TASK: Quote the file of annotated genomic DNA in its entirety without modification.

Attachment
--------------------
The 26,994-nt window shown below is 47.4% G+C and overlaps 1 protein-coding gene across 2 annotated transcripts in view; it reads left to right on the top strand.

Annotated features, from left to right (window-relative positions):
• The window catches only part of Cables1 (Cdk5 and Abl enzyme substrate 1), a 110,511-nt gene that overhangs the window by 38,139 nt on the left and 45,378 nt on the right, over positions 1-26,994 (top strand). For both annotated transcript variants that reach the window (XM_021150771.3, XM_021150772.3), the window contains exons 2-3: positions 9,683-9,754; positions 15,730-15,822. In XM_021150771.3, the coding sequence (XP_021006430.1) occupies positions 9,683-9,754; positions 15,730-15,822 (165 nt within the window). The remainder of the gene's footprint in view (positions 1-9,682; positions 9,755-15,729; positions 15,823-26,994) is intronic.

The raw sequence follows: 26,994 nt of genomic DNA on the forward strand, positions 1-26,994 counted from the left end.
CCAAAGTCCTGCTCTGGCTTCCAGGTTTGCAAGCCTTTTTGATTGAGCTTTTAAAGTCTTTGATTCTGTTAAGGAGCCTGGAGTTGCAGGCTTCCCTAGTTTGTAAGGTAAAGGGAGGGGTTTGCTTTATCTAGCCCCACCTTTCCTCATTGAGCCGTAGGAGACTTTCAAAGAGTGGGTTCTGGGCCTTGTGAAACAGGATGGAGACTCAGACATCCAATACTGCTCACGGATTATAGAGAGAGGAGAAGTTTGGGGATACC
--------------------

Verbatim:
The 26,994-nt window shown below is 47.4% G+C and overlaps 1 protein-coding gene across 2 annotated transcripts in view; it reads left to right on the top strand.

Annotated features, from left to right (window-relative positions):
• The window catches only part of Cables1 (Cdk5 and Abl enzyme substrate 1), a 110,511-nt gene that overhangs the window by 38,139 nt on the left and 45,378 nt on the right, over positions 1-26,994 (top strand). For both annotated transcript variants that reach the window (XM_021150771.3, XM_021150772.3), the window contains exons 2-3: positions 9,683-9,754; positions 15,730-15,822. In XM_021150771.3, the coding sequence (XP_021006430.1) occupies positions 9,683-9,754; positions 15,730-15,822 (165 nt within the window). The remainder of the gene's footprint in view (positions 1-9,682; positions 9,755-15,729; positions 15,823-26,994) is intronic.

The raw sequence follows: 26,994 nt of genomic DNA on the forward strand, positions 1-26,994 counted from the left end.
CCAAAGTCCTGCTCTGGCTTCCAGGTTTGCAAGCCTTTTTGATTGAGCTTTTAAAGTCTTTGATTCTGTTAAGGAGCCTGGAGTTGCAGGCTTCCCTAGTTTGTAAGGTAAAGGGAGGGGTTTGCTTTATCTAGCCCCACCTTTCCTCATTGAGCCGTAGGAGACTTTCAAAGAGTGGGTTCTGGGCCTTGTGAAACAGGATGGAGACTCAGACATCCAATACTGCTCACGGATTATAGAGAGAGGAGAAGTTTGGGGATACC